Entertainment

Reviews of Robert Downey, Jr.'s "Iron Man 2"

| by Mark Berman Opposing Views
The summer blockbuster season gets an early start this year, with Friday's release of "Iron Man 2." Robert Downey, Jr. is back as the wise-cracking superhero in his metal suit. The first film earned near-unanimous rave reviews -- rare for a superhero movie. How will the sequel fare? Here is a sampling of reviews:

"Iron Man 2" is a polished, high-ozone sequel, not as good as the original but building once again on a quirky performance by Robert Downey Jr. The superhero genre doesn't necessarily require good acting, but when it's there (as in "Iron Man" and "The Dark Knight"), that takes it up a level. Downey here gives us a Tony Stark who is cockier and more egotistical than ever. Or, and here's the key, he seems to be.
-- Rober Ebert, Chicago Sun-Times

If the original was a well-oiled fun machine with Robert Downey Jr. as the rare un-anguished superhero who actually reveled in his powers, the overblown “Iron Man 2” finds our hero clanking his way through tedious subplots and a talky script that’s dangerously low on Tony Stark’s trademark quips... While it has its moments, there are times when I found myself agreeing when the ADHD-addled Tony complains he finds something “boring, boring.”
-- Lou Lumenick, New York Post

As sequels go, this one is acceptable, nothing more, nothing less. With star Robert Downey Jr. and director Jon Favreau back in the fold, this is a haphazard film thrown together by talented people, with all the pluses and minuses that implies... A film that just wants to have fun.
-- Kenneth Turan, Los Angeles Times

Are returning director Jon Favreau and the Marvel Studios producing team buckling under pressure to give the people more of what they think the people want, and make it bigger, too? That's the only reason I can think of for the time and money devoted to loud, long, escalating battle scenes, waged among inconsequential war machines (there's nothing duller) that are themselves merely the products of CG artists — undifferentiated action sequences that stall long stretches of the story and threaten to stomp out the quotient of fun.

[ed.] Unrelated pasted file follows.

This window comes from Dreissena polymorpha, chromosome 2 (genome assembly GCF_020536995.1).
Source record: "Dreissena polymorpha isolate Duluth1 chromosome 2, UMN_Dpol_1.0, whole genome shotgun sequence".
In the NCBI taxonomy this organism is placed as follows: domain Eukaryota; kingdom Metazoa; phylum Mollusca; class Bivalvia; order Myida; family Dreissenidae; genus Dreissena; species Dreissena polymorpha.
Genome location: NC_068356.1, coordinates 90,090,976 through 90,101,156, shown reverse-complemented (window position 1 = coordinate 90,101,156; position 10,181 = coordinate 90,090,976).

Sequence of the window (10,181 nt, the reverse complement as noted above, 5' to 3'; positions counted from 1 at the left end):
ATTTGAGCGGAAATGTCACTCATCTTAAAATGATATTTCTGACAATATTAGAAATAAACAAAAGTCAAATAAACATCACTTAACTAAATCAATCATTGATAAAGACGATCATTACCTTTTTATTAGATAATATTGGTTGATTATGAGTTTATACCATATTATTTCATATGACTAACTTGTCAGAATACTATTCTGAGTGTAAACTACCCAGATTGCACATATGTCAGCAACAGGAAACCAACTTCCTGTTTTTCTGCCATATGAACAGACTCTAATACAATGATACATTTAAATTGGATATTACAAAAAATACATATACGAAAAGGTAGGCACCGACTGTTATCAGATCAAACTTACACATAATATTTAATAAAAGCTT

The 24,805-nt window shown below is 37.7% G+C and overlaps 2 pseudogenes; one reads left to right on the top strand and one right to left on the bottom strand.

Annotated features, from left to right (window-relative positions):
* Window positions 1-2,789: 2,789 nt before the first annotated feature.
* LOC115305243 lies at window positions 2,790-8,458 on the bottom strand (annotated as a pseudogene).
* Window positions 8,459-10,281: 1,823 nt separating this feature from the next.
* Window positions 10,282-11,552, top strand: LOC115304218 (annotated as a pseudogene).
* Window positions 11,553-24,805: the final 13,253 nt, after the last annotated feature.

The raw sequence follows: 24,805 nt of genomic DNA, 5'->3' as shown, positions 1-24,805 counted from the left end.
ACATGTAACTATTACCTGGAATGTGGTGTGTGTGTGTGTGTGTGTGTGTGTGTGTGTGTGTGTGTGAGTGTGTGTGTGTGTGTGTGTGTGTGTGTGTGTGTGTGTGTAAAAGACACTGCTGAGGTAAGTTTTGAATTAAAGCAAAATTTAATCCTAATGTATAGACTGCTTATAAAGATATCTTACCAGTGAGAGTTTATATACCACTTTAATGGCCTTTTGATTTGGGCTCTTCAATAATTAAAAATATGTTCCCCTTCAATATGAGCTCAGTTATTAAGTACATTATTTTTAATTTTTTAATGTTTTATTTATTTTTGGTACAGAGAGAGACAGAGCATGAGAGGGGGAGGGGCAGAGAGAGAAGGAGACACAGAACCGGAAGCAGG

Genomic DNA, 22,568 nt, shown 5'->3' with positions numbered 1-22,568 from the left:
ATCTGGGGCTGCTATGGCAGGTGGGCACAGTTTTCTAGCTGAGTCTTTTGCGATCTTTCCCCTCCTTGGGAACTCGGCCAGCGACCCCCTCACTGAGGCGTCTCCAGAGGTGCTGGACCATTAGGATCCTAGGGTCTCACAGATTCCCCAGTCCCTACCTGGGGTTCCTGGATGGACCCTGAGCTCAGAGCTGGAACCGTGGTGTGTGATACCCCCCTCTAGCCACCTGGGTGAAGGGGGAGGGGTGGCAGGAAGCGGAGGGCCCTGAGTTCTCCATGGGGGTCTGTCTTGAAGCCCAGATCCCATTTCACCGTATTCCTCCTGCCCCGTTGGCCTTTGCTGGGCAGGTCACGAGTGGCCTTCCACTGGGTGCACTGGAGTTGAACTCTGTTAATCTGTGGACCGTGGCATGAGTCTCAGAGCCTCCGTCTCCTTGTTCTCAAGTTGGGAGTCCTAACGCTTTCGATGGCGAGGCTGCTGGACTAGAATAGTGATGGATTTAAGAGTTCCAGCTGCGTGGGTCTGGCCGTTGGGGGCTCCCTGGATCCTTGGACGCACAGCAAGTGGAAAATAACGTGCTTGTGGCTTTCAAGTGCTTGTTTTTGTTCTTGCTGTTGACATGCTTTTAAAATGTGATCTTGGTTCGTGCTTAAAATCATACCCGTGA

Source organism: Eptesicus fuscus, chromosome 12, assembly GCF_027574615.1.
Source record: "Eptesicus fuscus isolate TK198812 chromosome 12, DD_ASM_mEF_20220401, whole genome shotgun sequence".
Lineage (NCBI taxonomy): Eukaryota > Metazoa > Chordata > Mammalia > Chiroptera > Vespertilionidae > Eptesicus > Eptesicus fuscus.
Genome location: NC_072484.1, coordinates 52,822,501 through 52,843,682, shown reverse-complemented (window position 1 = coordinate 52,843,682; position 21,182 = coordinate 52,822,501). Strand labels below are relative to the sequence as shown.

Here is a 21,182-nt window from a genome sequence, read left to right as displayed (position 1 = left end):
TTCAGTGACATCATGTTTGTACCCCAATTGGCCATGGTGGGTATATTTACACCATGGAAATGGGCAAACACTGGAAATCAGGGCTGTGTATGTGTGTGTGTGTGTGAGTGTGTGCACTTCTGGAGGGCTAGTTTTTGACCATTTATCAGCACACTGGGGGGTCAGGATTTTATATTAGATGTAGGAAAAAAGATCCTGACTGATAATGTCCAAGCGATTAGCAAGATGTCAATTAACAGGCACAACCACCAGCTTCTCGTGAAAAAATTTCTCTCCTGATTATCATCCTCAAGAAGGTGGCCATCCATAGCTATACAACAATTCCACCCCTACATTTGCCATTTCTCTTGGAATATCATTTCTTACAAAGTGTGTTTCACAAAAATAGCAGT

-- Lisa Schwarzbaum, Entertainment Weekly

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"Iron Man 2" knows how to jump the hurdles and have you smacking your lips for more. For that, all credit to Downey. As Tony Stark, the playboy weapons-manufacturer-turned-pacifist-superhero, Downey never tries to be likable, like Tobey Maguire as Spider-Man, or to throw a pity party for himself, like all the actors who climb into the Batman suit. Downey plays Stark like the horny, hard-drinking, self-destructive narcissist he is. Stark likes his life on the edge. He knows the shrapnel-wounded heart that fuels him is also killing him little by little. And he gets off on it.
-- Peter Travers, Rolling Stone

Well, that didn't take long. Everything fun and terrific about "Iron Man," a mere two years ago, has vanished with its sequel. In its place, "Iron Man 2" has substituted noise, confusion, multiple villains, irrelevant stunts and misguided story lines... Visual and CGI effects are the best and worst thing about "Iron Man 2." The film relies far too much on them. They catch one up in the action, but, unfortunately, nothing else does.
-- Kirk Honeycutt, The Hollywood Reporter